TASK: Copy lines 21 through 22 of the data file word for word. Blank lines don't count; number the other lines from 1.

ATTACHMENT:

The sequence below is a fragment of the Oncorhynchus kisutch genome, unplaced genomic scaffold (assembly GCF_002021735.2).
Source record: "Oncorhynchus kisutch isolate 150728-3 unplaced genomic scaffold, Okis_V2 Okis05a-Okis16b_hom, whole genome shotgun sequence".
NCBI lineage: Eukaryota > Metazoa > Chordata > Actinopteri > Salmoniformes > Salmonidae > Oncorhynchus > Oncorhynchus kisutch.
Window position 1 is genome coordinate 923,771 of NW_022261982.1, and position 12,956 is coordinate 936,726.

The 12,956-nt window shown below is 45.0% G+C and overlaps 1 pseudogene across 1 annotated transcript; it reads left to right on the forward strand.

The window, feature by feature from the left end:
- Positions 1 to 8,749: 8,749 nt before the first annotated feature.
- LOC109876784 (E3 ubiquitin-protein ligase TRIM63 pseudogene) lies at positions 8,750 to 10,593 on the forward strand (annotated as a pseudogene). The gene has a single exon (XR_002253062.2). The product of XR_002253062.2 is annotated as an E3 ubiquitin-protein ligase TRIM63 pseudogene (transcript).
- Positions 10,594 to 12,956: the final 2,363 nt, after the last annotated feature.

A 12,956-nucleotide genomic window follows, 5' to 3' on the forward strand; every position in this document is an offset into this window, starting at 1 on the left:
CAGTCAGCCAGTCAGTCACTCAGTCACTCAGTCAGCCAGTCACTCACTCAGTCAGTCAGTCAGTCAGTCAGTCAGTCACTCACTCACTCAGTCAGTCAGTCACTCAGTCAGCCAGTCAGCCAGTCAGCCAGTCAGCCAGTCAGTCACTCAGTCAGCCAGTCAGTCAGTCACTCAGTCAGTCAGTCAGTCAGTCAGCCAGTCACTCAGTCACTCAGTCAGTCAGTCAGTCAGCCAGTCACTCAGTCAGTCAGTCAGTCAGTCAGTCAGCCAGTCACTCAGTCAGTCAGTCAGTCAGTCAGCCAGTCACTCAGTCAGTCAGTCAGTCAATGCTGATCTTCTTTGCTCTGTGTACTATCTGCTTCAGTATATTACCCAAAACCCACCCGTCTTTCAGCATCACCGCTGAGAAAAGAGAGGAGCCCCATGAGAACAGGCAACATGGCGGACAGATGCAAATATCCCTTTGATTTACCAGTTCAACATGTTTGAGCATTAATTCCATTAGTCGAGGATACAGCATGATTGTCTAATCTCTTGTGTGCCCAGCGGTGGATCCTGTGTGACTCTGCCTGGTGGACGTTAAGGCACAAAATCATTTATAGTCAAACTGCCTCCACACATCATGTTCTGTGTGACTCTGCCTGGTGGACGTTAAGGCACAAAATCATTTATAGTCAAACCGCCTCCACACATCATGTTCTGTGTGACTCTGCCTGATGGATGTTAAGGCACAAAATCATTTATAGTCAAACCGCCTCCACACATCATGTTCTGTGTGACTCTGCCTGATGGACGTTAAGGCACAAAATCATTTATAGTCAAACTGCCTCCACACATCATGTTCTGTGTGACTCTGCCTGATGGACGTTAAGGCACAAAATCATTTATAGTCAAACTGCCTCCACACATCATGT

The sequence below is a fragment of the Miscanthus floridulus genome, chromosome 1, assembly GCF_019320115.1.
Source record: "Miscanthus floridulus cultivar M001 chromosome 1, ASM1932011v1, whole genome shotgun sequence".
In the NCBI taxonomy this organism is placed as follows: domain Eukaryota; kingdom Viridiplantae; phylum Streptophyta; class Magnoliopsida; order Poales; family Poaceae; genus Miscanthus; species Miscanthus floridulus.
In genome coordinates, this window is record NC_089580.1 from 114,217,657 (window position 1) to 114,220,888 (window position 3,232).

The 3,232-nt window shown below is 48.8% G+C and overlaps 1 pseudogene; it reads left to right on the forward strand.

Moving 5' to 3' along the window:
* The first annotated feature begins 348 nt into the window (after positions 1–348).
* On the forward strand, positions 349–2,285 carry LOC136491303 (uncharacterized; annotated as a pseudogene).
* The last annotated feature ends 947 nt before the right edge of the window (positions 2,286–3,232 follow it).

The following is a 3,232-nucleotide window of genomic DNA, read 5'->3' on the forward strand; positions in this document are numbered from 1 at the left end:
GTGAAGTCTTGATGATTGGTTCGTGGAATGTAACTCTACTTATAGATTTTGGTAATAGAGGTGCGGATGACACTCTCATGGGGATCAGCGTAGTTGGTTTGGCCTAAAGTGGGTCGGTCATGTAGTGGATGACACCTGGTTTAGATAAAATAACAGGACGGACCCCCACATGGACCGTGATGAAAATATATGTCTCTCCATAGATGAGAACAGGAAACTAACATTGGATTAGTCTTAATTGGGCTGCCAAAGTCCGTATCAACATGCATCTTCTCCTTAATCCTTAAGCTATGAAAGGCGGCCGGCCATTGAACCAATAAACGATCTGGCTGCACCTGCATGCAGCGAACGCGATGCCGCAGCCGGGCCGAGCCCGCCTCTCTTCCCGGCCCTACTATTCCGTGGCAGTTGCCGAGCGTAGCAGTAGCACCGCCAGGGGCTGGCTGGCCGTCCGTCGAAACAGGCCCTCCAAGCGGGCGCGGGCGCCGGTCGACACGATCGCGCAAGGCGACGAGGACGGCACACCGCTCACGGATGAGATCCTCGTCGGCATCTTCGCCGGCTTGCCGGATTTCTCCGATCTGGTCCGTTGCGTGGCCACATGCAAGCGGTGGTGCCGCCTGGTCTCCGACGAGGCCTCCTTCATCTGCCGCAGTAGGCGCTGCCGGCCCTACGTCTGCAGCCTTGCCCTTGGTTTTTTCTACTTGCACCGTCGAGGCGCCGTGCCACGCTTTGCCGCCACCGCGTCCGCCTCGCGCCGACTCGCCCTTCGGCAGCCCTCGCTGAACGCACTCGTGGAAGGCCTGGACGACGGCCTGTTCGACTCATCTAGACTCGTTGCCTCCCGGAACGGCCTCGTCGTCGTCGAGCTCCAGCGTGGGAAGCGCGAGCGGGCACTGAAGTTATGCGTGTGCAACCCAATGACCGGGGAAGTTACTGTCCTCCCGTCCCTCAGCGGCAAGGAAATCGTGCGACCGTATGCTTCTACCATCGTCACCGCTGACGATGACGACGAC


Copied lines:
The following is a 3,232-nucleotide window of genomic DNA, read 5'->3' on the forward strand; positions in this document are numbered from 1 at the left end:
GTGAAGTCTTGATGATTGGTTCGTGGAATGTAACTCTACTTATAGATTTTGGTAATAGAGGTGCGGATGACACTCTCATGGGGATCAGCGTAGTTGGTTTGGCCTAAAGTGGGTCGGTCATGTAGTGGATGACACCTGGTTTAGATAAAATAACAGGACGGACCCCCACATGGACCGTGATGAAAATATATGTCTCTCCATAGATGAGAACAGGAAACTAACATTGGATTAGTCTTAATTGGGCTGCCAAAGTCCGTATCAACATGCATCTTCTCCTTAATCCTTAAGCTATGAAAGGCGGCCGGCCATTGAACCAATAAACGATCTGGCTGCACCTGCATGCAGCGAACGCGATGCCGCAGCCGGGCCGAGCCCGCCTCTCTTCCCGGCCCTACTATTCCGTGGCAGTTGCCGAGCGTAGCAGTAGCACCGCCAGGGGCTGGCTGGCCGTCCGTCGAAACAGGCCCTCCAAGCGGGCGCGGGCGCCGGTCGACACGATCGCGCAAGGCGACGAGGACGGCACACCGCTCACGGATGAGATCCTCGTCGGCATCTTCGCCGGCTTGCCGGATTTCTCCGATCTGGTCCGTTGCGTGGCCACATGCAAGCGGTGGTGCCGCCTGGTCTCCGACGAGGCCTCCTTCATCTGCCGCAGTAGGCGCTGCCGGCCCTACGTCTGCAGCCTTGCCCTTGGTTTTTTCTACTTGCACCGTCGAGGCGCCGTGCCACGCTTTGCCGCCACCGCGTCCGCCTCGCGCCGACTCGCCCTTCGGCAGCCCTCGCTGAACGCACTCGTGGAAGGCCTGGACGACGGCCTGTTCGACTCATCTAGACTCGTTGCCTCCCGGAACGGCCTCGTCGTCGTCGAGCTCCAGCGTGGGAAGCGCGAGCGGGCACTGAAGTTATGCGTGTGCAACCCAATGACCGGGGAAGTTACTGTCCTCCCGTCCCTCAGCGGCAAGGAAATCGTGCGACCGTATGCTTCTACCATCGTCACCGCTGACGATGACGACGAC